American strategies are not always global, and economic warfare does not always coincide with diplomatic or military pressures. But when it comes to smaller countries, they have to maintain coherence between their procurement policies of strategic assets and their alliances. So if it is established that Turkey is going against their national interests, they will have to stop all business dealings, even more so when public funding is involved. This is a good reason to start a discussion with the Turkish rulers.
It is also highly likely that an agreement will be found to establish a buffer zone to insulate the Egyptian border from Turkish influence to avoid war. There have been discussions between the American and Turkish presidents, and red lines have likely been defined.
As for Libya, the Turkish involvement has allowed the Tripoli-based forces to retake the capital’s airport and gain the upper hand against the rival forces.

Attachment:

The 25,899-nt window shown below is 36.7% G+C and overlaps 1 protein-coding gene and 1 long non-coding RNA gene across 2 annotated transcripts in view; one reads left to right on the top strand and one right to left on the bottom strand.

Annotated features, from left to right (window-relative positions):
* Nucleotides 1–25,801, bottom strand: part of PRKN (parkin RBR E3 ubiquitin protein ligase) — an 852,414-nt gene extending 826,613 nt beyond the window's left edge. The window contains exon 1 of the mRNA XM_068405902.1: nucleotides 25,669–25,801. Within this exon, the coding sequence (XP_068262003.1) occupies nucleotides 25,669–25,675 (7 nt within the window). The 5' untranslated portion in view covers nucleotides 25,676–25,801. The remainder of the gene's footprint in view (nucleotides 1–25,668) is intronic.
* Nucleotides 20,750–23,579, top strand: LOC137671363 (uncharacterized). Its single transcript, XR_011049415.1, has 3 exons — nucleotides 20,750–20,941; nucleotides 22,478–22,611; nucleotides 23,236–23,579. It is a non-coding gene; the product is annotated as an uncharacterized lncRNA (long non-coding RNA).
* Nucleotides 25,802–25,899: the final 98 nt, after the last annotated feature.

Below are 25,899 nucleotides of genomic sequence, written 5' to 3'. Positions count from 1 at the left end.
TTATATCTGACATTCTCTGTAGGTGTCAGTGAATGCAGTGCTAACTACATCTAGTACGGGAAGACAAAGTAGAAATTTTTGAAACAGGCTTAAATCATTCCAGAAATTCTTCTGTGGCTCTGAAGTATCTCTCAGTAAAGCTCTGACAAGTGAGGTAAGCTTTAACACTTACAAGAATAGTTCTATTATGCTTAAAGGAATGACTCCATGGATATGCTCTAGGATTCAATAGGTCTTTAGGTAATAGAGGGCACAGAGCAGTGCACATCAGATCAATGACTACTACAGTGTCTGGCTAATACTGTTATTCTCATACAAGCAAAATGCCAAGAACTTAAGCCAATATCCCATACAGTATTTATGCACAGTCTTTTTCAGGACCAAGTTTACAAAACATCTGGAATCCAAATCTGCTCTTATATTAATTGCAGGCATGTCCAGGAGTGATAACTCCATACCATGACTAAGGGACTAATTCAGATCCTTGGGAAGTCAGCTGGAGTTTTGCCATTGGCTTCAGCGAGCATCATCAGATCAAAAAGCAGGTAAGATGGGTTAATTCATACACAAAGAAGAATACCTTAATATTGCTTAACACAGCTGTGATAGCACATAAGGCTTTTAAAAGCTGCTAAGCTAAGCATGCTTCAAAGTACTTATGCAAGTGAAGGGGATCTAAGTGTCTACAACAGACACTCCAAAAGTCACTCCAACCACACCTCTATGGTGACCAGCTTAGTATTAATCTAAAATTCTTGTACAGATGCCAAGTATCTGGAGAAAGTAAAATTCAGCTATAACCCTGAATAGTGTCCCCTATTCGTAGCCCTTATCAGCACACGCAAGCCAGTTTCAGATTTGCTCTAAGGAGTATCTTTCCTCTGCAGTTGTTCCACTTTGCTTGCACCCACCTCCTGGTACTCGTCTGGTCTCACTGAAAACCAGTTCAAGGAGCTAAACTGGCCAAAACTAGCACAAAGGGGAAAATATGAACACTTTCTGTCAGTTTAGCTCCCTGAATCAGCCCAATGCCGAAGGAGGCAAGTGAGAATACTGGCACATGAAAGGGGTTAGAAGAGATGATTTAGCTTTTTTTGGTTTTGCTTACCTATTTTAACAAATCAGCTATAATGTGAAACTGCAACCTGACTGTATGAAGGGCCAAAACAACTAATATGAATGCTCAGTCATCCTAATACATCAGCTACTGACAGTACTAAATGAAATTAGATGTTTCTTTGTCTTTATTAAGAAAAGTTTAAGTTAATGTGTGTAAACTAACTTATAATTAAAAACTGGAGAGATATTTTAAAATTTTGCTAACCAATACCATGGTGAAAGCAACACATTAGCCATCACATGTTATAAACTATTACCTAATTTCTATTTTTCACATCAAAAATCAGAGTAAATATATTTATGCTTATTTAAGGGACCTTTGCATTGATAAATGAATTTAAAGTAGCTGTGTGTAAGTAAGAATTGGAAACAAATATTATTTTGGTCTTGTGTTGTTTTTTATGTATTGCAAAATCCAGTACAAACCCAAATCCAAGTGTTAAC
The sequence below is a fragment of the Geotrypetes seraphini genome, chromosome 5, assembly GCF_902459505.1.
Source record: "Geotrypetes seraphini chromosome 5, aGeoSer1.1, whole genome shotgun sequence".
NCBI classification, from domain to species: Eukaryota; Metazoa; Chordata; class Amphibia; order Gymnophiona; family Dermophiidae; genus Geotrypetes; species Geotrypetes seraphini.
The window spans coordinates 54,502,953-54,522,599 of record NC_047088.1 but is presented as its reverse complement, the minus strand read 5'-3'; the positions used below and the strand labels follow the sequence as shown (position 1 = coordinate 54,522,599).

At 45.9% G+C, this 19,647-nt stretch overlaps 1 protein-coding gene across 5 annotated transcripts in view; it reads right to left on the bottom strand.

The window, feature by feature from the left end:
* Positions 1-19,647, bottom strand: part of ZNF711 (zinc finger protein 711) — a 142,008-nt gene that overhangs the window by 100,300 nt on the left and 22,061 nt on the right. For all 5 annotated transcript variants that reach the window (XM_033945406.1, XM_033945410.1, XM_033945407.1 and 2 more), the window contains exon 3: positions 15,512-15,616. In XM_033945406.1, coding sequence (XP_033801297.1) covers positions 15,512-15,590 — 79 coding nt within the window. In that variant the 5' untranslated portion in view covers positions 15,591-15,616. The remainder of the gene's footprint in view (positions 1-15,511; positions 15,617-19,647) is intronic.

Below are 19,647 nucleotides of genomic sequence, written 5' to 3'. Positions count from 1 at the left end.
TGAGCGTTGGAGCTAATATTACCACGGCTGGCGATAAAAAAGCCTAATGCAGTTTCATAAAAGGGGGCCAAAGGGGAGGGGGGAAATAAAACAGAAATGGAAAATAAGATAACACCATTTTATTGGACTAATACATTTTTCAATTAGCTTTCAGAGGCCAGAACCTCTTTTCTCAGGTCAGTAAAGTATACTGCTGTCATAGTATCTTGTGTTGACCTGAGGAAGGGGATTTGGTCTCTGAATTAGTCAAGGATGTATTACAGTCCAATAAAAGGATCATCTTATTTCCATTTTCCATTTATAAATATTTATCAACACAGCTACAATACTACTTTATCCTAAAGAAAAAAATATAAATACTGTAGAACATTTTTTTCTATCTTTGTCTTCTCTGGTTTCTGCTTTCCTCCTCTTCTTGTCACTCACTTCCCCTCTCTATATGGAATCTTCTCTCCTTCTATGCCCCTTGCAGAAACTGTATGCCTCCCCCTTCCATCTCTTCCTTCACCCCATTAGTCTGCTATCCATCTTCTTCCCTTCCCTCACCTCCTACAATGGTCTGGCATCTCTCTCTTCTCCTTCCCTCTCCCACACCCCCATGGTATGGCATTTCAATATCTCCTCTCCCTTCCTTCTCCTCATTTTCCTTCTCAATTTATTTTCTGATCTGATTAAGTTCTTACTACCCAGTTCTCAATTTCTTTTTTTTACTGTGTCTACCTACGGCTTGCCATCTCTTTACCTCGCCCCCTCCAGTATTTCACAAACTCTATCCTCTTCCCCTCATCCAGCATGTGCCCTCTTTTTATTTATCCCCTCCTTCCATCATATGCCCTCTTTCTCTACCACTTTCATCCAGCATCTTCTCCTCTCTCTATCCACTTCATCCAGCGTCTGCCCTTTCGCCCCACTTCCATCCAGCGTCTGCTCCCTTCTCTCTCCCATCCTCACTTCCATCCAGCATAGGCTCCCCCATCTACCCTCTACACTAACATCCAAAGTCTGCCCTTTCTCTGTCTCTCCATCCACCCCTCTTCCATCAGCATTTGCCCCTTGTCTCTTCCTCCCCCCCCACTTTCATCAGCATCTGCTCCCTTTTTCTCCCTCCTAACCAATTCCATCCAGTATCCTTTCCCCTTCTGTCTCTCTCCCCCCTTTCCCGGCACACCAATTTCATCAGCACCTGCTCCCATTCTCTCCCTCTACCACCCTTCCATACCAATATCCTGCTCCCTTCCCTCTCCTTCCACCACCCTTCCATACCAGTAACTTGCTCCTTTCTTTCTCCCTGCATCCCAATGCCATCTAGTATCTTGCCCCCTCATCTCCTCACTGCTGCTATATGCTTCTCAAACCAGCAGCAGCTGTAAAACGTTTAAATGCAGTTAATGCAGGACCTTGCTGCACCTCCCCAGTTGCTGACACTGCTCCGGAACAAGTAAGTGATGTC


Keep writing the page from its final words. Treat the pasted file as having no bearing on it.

It is probable that Turkey will extend its eastward push to ensure control of the EEZ agreement and the offshore gas field, but it is likely to be stopped in Cyrenaica by the tribes faithful to their leader and the militias and Russian mercenaries that have recently moved to the Al-Jufra air base to better protect the town of Sirte. But the main Libyan oil field is in this region, and it is probable that the GNA forces will try to control it.
The Middle East is riddled with many crises, in Iraq, Syria, Lebanon, Yemen, and maybe soon in the West Bank. Some of the protagonists of these crisis can use the civil war in Libya as a smokescreen to solve their issues in the shadow, adding fuel to the fire.
But Libya will endure long periods of instability, affecting the civilian population. And the Turkish involvement in Libya maintain, as long as Turkey will control the Mediterranean gas field. As for the links with NATO, as long as the US needs Turkey for their own interests, their love/hate relationship will continue.
- Turkey sends mercenaries, militants of different nationalities to Libya: Reports
- UAE working for ‘immediate ceasefire’ in Libya: Foreign Affairs Minister Gargash
- Turkey FM rejects ceasefire in Libya, says it would not benefit the GNA currently
- Libya crisis timeline: The battle for Tripoli, Sirte, and oil from November to today